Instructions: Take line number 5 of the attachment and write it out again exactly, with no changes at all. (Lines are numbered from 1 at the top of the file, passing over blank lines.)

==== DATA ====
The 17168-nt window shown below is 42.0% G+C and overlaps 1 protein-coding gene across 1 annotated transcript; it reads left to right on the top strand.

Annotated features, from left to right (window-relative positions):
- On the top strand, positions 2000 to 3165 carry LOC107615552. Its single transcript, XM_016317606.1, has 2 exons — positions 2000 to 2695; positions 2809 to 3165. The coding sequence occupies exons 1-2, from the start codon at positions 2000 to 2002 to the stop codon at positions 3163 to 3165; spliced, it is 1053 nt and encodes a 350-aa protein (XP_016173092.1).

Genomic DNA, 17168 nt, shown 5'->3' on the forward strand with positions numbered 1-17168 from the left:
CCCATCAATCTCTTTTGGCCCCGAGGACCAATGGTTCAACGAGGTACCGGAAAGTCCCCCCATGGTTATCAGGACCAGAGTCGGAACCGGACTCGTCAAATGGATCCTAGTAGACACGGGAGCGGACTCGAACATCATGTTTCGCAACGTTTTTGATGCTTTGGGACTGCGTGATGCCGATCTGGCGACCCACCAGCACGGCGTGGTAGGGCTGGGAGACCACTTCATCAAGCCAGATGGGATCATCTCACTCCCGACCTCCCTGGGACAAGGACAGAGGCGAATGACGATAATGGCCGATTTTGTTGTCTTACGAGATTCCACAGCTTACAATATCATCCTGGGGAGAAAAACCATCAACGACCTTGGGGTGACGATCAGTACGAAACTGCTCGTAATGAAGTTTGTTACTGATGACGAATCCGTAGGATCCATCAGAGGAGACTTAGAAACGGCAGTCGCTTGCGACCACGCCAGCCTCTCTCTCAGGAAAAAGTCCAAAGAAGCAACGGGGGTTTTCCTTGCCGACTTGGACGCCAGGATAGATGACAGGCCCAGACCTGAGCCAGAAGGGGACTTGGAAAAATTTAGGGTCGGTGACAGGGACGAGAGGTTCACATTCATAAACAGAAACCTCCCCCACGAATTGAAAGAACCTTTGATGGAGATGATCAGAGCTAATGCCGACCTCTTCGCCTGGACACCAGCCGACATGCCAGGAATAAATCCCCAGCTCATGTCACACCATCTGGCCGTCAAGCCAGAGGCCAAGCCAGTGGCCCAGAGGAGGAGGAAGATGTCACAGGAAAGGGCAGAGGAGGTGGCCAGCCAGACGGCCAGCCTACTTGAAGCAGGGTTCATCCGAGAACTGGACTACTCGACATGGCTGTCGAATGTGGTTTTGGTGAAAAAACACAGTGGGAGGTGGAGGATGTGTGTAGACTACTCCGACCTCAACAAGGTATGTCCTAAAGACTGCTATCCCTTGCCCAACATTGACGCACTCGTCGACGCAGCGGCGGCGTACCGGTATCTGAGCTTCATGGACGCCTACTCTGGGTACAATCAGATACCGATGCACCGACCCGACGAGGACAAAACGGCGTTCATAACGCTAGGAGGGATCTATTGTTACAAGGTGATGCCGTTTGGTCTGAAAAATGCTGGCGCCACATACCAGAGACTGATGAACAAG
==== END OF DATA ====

CCCATCAATCTCTTTTGGCCCCGAGGACCAATGGTTCAACGAGGTACCGGAAAGTCCCCCCATGGTTATCAGGACCAGAGTCGGAACCGGACTCGTCAAATGGATCCTAGTAGACACGGGAGCGGACTCGAACATCATGTTTCGCAACGTTTTTGATGCTTTGGGACTGCGTGATGCCGATCTGGCGACCCACCAGCACGGCGTGGTAGGGCTGGGAGACCACTTCATCAAGCCAGATGGGATCATCTCACTCCCGACCTCCCTGGGACAAGGACAGAGGCGAATGACGATAATGGCCGATTTTGTTGTCTTACGAGATTCCACAGCTTACAATATCATCCTGGGGAGAAAAACCATCAACGACCTTGGGGTGACGATCAGTACGAAACTGCTCGTAATGAAGTTTGTTACTGATGACGAATCCGTAGGATCCATCAGAGGAGACTTAGAAACGGCAGTCGCTTGCGACCACGCCAGCCTCTCTCTCAGGAAAAAGTCCAAAGAAGCAACGGGGGTTTTCCTTGCCGACTTGGACGCCAGGATAGATGACAGGCCCAGACCTGAGCCAGAAGGGGACTTGGAAAAATTTAGGGTCGGTGACAGGGACGAGAGGTTCACATTCATAAACAGAAACCTCCCCCACGAATTGAAAGAACCTTTGATGGAGATGATCAGAGCTAATGCCGACCTCTTCGCCTGGACACCAGCCGACATGCCAGGAATAAATCCCCAGCTCATGTCACACCATCTGGCCGTCAAGCCAGAGGCCAAGCCAGTGGCCCAGAGGAGGAGGAAGATGTCACAGGAAAGGGCAGAGGAGGTGGCCAGCCAGACGGCCAGCCTACTTGAAGCAGGGTTCATCCGAGAACTGGACTACTCGACATGGCTGTCGAATGTGGTTTTGGTGAAAAAACACAGTGGGAGGTGGAGGATGTGTGTAGACTACTCCGACCTCAACAAGGTATGTCCTAAAGACTGCTATCCCTTGCCCAACATTGACGCACTCGTCGACGCAGCGGCGGCGTACCGGTATCTGAGCTTCATGGACGCCTACTCTGGGTACAATCAGATACCGATGCACCGACCCGACGAGGACAAAACGGCGTTCATAACGCTAGGAGGGATCTATTGTTACAAGGTGATGCCGTTTGGTCTGAAAAATGCTGGCGCCACATACCAGAGACTGATGAACAAG